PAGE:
[Dossier] the 7 challenges of store digitization
Published on 1 February 2017
Nowadays consumers have no qualms about using different methods of shopping, which has shaken up the way businesses work. Consumers are now buying both in-store and online, even using mobile phones to do so. This is why brands need to remain ahead of the game when it comes to technology, and be as connected as their customers are. Changes in shopping habits should be analyzed and brands need to rapidly adapt to the evolving market. While challenging, these changes do not need to be complicated, and we have come up with 7 challenges of store digitization to keep in mind when upgrading and adapting brand processes.
Defining customer journeys by adopting a digital culture to serve store needs
This is a two-pronged challenge as it is important to not create a digital journey just for the sake of having one. Instead, the challenge is to create a digital culture that is adapted to the brand’s needs and uses. The idea is to develop a digital area that enriches and improves the customer’s journey, one that is seamlessly integrated with a more traditional customer journey.
Transforming marketing and commercial strategies by integrating digital tools
The use of digital tools can really enhance marketing and sales strategies, reaching a wider population of consumers. These digital tools can also personalize marketing strategies based on customer, depending on their cross-channel use and general customer journeys. For example, a brand can create discount coupons available via mobile devices, personalized marketing emails targeting a customer’s direct needs, and customized, targeted advertising.
Bringing the customer to the store
The challenge here is to guide an initially digital customer to come into the physical store to finalize a purchase (web-to-store). This is a way to provide an optimal customer service experience as well as potentially generate more sales. However, it can only be done in an organic fashion, and the customer must never feel forced to change the course of his or her journey. This requires that the brand has a vast knowledge of the customer, and the ability to analyze customer data effectively.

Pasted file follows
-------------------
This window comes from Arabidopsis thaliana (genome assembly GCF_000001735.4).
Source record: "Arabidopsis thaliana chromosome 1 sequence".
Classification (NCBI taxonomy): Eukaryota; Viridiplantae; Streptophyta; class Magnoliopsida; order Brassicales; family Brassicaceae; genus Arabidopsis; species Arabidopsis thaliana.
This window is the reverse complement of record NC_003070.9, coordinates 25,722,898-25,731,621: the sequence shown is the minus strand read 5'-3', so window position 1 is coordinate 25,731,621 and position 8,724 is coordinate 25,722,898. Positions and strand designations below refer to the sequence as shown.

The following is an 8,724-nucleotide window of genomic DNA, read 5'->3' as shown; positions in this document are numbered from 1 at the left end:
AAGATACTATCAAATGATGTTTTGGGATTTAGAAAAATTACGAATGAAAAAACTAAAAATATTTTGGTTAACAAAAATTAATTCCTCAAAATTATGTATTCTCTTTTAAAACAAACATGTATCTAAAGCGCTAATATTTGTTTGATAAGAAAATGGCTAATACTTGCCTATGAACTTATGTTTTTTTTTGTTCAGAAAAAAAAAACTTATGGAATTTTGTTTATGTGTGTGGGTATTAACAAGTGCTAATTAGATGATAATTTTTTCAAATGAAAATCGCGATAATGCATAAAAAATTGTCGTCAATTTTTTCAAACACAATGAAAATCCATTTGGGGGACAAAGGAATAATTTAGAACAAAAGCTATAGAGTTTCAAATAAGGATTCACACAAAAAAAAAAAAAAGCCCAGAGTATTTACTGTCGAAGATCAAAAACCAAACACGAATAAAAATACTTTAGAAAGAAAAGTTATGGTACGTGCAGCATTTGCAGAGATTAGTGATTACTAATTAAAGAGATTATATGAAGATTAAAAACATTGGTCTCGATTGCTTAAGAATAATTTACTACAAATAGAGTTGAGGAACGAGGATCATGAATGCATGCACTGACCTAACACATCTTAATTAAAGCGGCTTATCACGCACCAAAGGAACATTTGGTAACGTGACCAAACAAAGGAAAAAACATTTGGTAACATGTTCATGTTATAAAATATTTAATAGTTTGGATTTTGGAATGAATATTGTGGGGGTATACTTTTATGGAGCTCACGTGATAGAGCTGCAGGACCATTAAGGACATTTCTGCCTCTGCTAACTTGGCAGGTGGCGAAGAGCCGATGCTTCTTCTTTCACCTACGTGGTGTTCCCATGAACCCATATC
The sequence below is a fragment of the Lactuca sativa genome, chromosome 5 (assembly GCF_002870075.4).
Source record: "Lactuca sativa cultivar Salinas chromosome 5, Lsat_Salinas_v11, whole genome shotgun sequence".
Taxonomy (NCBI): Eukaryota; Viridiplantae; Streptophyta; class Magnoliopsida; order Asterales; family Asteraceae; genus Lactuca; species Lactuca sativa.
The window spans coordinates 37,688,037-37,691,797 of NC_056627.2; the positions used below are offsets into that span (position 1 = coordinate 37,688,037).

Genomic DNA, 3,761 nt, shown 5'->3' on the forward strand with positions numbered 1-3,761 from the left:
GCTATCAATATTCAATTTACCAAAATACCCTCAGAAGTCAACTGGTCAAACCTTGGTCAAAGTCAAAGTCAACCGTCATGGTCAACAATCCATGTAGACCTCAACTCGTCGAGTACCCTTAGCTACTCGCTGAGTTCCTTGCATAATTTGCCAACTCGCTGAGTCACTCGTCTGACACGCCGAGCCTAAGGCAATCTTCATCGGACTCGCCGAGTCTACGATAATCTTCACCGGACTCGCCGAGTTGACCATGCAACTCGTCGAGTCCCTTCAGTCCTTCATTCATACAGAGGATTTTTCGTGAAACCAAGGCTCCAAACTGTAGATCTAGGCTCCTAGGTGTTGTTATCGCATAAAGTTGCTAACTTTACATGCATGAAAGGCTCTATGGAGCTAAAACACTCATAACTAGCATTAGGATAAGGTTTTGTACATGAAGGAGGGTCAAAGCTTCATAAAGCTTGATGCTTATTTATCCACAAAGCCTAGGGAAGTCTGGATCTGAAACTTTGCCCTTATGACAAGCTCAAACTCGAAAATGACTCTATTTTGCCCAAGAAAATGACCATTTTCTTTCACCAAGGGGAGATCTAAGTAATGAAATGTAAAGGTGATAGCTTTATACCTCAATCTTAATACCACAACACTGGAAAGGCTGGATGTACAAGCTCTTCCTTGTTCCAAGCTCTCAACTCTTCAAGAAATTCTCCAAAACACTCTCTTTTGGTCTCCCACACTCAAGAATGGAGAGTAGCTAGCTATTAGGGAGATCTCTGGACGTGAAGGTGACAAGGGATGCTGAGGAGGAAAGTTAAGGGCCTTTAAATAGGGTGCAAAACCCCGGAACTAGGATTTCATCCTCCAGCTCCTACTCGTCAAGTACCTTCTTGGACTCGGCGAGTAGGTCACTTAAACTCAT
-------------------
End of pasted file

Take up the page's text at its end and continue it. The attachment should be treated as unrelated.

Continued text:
Making technology accessible by in-store sales staff
In-store sales staff need to be given access to the digital tools available, and trained how to use them effectively, so that the customer’s digital shopping experience can be effectively integrated with the in-store experience. These tools will allow sales staff to fully understand each customer’s needs and requests, and provide them with the most optimal service in-store.
Assisting a customer in the store
Digital tools, as well as trained sales staff, need to be in place to serve the customer along their journey by providing assistance and advice. This can be in the form of strategically placed tablets or terminals, or even mobile phones with GPS navigation. The idea is to ensure that the customer’s shopping journey is always enjoyable, informative, and fast.
Guaranteeing cross-channel cohesion
Multiple cross-channel interactions between customers and a brand can create a tracking nightmare, so in order to ensure cohesive actions with a customer, all interactions and information must be centralized and easily accessible by marketing and sales teams.
Measuring the effectiveness of digital tools
When defining a brand’s digital objectives as per the first challenge listed, a brand must also define the methods they will use to measure the effectiveness of their tools. This is an important part of making sure that the digitization methods are working according to plan and are having a positive effect on both customers and investment. These measurements can be made via different types of operational or customer satisfaction indicators.